The Changing Nature of Business Process Modeling: Implications for Enterprise Systems Integration

The Changing Nature of Business Process Modeling: Implications for Enterprise Systems Integration

Brian H. Cameron (The Pennsylvania State University, USA)
DOI: 10.4018/978-1-61520-969-9.ch003
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Abstract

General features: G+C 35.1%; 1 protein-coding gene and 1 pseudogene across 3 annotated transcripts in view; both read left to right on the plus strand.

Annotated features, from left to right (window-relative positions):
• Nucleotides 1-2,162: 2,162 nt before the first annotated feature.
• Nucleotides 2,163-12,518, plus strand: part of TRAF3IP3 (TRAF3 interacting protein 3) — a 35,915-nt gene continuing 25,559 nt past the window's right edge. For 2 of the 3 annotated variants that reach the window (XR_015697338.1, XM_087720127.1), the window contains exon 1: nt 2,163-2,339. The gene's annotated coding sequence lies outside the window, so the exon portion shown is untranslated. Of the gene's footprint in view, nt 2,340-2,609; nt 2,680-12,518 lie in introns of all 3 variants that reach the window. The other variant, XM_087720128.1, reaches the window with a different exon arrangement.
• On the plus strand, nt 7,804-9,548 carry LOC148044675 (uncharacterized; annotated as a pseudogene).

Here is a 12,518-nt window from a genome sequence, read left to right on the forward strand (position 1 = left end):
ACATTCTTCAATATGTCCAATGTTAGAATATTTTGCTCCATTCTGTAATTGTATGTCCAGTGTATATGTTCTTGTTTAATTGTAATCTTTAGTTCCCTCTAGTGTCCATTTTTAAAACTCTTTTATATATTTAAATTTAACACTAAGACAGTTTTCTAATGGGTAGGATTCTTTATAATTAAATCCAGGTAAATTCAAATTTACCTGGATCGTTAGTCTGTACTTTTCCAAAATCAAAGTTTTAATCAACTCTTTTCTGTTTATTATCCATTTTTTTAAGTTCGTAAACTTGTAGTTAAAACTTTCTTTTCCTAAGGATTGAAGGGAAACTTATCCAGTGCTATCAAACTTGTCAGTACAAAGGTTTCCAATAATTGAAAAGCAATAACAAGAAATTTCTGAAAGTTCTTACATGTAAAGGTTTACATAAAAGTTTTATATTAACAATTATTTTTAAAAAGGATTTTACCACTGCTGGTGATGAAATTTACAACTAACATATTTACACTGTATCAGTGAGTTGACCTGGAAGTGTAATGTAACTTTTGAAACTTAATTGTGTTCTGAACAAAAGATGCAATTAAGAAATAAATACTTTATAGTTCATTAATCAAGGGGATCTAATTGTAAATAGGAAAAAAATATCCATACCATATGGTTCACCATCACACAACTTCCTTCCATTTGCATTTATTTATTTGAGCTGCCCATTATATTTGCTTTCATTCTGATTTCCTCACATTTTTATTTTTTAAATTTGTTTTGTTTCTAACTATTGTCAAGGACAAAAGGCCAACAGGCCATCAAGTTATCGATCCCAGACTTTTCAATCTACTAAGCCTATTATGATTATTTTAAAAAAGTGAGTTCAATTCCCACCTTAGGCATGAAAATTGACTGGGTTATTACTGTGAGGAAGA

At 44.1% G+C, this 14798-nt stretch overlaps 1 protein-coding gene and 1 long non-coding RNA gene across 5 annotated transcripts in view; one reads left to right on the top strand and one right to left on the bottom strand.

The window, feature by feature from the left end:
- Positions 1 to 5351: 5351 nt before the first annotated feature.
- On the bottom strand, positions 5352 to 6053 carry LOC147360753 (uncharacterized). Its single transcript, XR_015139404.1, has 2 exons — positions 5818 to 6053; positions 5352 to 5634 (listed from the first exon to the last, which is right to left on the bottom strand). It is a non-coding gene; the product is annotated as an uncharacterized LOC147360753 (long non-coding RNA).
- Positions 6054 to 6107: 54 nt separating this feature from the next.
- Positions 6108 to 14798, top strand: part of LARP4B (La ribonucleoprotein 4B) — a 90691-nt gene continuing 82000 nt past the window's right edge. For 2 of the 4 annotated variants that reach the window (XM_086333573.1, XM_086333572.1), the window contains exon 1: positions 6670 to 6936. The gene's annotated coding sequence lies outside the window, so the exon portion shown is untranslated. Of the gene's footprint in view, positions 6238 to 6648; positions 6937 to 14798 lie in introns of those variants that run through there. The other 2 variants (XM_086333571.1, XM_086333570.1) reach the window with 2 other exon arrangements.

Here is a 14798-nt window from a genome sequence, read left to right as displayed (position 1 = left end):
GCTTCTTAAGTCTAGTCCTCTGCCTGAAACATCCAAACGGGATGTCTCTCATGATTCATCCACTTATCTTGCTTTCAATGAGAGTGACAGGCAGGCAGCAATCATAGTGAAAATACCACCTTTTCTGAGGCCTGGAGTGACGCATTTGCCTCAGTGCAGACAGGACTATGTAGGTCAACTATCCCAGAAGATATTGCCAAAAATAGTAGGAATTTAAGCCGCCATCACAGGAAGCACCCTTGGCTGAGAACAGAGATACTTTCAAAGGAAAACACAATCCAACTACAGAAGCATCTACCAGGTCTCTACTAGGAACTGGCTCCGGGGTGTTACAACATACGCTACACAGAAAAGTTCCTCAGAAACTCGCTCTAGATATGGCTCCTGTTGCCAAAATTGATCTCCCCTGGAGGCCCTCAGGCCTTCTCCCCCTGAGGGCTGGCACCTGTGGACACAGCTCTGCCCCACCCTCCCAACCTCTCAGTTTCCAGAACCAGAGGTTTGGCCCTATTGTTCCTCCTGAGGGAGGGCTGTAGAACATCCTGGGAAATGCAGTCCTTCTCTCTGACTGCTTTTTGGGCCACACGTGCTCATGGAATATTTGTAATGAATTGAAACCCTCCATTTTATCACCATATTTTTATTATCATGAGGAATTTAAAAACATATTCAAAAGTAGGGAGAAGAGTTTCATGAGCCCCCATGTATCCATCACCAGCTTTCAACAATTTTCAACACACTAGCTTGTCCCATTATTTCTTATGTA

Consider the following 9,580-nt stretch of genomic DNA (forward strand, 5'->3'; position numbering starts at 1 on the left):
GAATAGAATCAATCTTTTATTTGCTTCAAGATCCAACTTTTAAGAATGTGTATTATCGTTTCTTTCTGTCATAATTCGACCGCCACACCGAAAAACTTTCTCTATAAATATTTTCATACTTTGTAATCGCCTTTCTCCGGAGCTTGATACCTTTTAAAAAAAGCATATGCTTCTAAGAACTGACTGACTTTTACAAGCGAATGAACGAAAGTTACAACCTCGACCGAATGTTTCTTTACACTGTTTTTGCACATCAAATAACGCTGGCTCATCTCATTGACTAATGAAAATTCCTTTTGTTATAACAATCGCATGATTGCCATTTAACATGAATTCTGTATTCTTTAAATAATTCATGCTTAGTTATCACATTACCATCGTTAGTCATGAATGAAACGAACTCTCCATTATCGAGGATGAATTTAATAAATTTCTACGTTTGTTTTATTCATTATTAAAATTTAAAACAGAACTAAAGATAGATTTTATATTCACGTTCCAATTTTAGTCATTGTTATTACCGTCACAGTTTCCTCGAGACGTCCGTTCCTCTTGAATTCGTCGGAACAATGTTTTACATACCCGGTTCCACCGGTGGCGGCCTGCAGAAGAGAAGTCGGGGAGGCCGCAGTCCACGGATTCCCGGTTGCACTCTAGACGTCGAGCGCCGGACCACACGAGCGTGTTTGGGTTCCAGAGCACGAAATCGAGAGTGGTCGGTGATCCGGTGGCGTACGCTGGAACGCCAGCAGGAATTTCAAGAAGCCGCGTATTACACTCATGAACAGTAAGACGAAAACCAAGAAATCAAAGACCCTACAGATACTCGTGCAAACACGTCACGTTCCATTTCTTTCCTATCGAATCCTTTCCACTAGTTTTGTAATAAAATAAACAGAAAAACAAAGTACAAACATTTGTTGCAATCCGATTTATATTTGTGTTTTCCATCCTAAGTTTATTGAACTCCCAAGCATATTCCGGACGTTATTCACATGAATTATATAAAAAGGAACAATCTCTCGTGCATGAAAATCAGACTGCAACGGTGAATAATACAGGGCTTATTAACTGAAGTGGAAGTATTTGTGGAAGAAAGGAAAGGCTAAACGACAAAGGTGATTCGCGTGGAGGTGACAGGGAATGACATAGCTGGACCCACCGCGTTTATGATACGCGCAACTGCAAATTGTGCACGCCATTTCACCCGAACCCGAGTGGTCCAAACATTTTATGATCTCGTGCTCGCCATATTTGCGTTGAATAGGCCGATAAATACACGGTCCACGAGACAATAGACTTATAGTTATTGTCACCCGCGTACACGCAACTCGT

Business process modeling (BPM) is a topic that is generating much interest in the information technology (IT) industry today. Business analysts, process designers, system architects, software engineers, and systems consultants must understand the foundational concepts behind BPM and evolving modeling standards and technologies that have the potential to dramatically change the nature of phases of the systems development life cycle (SDLC). Pareto’s 80/20 rule, as applied to the SDLC, is in the process of being drastically altered. In the past, approximately 20 % of the SDLC was spent on analysis and design activities with the remaining 80 % spent on systems development and implementation (Weske, Goesmann, Holten, & Striemer, 1999). Today, with the introduction of the Business Process Management Initiative (BPMI), Web services, and the services-oriented architecture (SOA), the enterprise SDLC paradigm is poised for a dramatic shift. In this new paradigm, approximately 80 % of the SDLC is spent on analysis and design activities with the remaining 20 % spent of systems development and implementation. Once referred to as workflow and process automation, business process modeling (BPM) has evolved into a suite of interrelated components providing significant business value. Emerging BPM technologies will be the primary vehicle by which current application portfolios transition to service-oriented architectures and Web services (Aversano, & Canfora, 2002). Business Process Management Initiative’s Business Process Modeling Notation (BPMN) subgroup is currently finalizing a standardized notation for business process modeling. Although the notation is still in working draft format, system architects and designers should consider incorporating the concepts of BPM into their current and future systems analysis and design procedures.

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